Boehner’s lawyer: Blue-eyed people deserve more rights than gays

gay marriage photo via shutterstock.comJust when some in the gay community were asking what difference it would make were Mitt Romney to beat Barack Obama in November, we have this.

Speaking to a federal appeals court judge, the lawyer representing Speaker of the House John Boehner, arguing in defense of Congress’ anti-gay “Defense of Marriage Act,” told a judge that while it it permissible for Congress to ban gay couples from enjoying the benefits of marriage, it would not be permissible to ban “blue-eyed people” from also receiving such benefits.

Lawyer Paul Clement, speaking on behalf of the Bipartisan Legal Advisory Group of the House of Representatives, which is defending the law, told the appeals court that the Defense of Marriage Act was consistent with the intention of Congress to continue “preserving programs the way they’ve always been — not opening these programs to others.”

He said the desire to save the government money was a rational basis for the law as well, though “you can’t go about that rational basis in an irrational way.”

As an example, he said the government cannot deny benefits to blue-eyed people.

In contrast to Boehner’s bigoted arguments, the Obama Justice Department was great.  They talked about gays and lesbians having been subjected to a long history of discrimination, and that sexual orientation is “an integral part of human freedom.”

The judge appeared upset that Justice is now opposed to DOMA, when they supported it in the past.  Yeah.  Well maybe the judge should be just as concerned with WHY the administration defended DOMA in the past, rather than WHY they’re not defending it now.  I’d argue that their position today is their honest position.  Their position in the past was somewhat political.  Though not entirely…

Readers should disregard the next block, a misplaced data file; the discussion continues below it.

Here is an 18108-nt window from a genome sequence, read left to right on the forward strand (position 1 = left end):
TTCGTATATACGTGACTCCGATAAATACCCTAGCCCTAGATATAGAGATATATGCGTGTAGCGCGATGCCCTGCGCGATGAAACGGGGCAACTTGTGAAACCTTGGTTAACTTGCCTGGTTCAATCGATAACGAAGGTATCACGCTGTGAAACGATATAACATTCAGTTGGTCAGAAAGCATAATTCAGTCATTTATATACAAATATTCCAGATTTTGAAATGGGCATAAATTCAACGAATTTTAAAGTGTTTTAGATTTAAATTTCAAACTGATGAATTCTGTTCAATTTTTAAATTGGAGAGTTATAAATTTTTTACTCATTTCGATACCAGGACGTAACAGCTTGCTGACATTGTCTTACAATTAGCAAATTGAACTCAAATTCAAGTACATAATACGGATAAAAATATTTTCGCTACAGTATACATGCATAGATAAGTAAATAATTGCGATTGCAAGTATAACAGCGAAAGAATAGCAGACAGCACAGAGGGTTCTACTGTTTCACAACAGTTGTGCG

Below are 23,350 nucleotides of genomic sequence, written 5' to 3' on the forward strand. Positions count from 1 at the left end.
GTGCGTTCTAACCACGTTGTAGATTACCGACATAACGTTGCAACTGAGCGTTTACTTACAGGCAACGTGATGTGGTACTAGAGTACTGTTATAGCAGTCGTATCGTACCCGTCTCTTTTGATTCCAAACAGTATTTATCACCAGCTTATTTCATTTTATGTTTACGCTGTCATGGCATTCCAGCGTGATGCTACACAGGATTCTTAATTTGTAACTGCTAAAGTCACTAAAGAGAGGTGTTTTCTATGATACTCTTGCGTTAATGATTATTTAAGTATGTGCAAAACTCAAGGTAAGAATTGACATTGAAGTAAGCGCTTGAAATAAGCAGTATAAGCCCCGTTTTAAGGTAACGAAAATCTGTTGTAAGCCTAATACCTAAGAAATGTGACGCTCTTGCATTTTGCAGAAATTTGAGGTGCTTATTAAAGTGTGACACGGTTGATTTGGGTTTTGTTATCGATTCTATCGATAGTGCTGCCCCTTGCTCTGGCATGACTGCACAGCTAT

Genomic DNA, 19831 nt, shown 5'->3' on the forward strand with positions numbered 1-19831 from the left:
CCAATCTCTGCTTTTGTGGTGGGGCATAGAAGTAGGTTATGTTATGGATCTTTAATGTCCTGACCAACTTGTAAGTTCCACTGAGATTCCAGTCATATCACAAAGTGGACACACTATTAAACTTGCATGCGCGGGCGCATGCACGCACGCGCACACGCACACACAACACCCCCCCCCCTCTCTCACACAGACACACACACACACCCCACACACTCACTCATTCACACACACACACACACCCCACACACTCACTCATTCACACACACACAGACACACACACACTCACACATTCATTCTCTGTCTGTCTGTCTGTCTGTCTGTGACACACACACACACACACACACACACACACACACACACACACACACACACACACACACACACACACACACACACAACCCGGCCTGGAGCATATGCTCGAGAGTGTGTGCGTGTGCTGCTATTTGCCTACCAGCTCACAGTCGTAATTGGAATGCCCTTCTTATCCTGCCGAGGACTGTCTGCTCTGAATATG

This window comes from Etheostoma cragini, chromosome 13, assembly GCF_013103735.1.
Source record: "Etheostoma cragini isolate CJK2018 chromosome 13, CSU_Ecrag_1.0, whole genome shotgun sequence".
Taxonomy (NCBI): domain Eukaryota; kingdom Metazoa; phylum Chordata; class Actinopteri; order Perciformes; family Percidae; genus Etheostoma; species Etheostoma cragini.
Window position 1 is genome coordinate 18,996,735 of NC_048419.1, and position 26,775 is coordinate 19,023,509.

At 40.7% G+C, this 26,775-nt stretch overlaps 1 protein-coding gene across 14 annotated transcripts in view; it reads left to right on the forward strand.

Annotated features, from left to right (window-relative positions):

Joe and I argued on these pages, early and often, that the administration was NOT legally required to defend DOMA.  The administration appears to have legitimately believed that they didn’t have a choice.  Then someone looked more deeply into the matter (after we “urged” them to rather publicly) and they discovered that, indeed, the administration is not legally to defend every law.

Justice should simply tell the judge that fact.  Sometimes in the law, you do more research, and you find out you were wrong.  And the honest thing, the ethical thing, for any lawyer to do when he finds out he was wrong about the law, is to do right by the law.

CyberDisobedience on Substack | @aravosis | Facebook | Instagram | LinkedIn. John Aravosis is the Executive Editor of AMERICAblog, which he founded in 2004. He has a joint law degree (JD) and masters in Foreign Service from Georgetown; and has worked in the US Senate, World Bank, Children's Defense Fund, the United Nations Development Programme, and as a stringer for the Economist. He is a frequent TV pundit, having appeared on the O'Reilly Factor, Hardball, World News Tonight, Nightline, AM Joy & Reliable Sources, among others. John lives in Washington, DC. .

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